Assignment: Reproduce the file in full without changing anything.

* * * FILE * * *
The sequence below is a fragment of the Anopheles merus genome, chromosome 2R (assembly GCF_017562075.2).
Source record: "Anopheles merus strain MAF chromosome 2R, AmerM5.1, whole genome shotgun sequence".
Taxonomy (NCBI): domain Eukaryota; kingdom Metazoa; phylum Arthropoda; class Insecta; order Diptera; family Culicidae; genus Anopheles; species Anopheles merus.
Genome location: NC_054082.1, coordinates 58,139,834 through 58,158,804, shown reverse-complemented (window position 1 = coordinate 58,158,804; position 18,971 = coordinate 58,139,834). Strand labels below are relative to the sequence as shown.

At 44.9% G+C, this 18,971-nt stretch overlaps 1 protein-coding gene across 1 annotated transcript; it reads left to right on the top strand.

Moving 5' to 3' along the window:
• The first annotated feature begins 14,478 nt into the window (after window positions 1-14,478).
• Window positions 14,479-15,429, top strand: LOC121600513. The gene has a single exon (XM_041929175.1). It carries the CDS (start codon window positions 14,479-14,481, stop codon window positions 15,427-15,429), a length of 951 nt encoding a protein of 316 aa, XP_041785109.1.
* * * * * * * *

The sequence below is a fragment of the Anopheles merus genome, chromosome 2R (assembly GCF_017562075.2).
Source record: "Anopheles merus strain MAF chromosome 2R, AmerM5.1, whole genome shotgun sequence".
Taxonomy (NCBI): domain Eukaryota; kingdom Metazoa; phylum Arthropoda; class Insecta; order Diptera; family Culicidae; genus Anopheles; species Anopheles merus.
Genome location: NC_054082.1, coordinates 58,139,834 through 58,158,804, shown reverse-complemented (window position 1 = coordinate 58,158,804; position 18,971 = coordinate 58,139,834). Strand labels below are relative to the sequence as shown.

At 44.9% G+C, this 18,971-nt stretch overlaps 1 protein-coding gene across 1 annotated transcript; it reads left to right on the top strand.

Moving 5' to 3' along the window:
• The first annotated feature begins 14,478 nt into the window (after window positions 1-14,478).
• Window positions 14,479-15,429, top strand: LOC121600513. The gene has a single exon (XM_041929175.1). It carries the CDS (start codon window positions 14,479-14,481, stop codon window positions 15,427-15,429), a length of 951 nt encoding a protein of 316 aa, XP_041785109.1.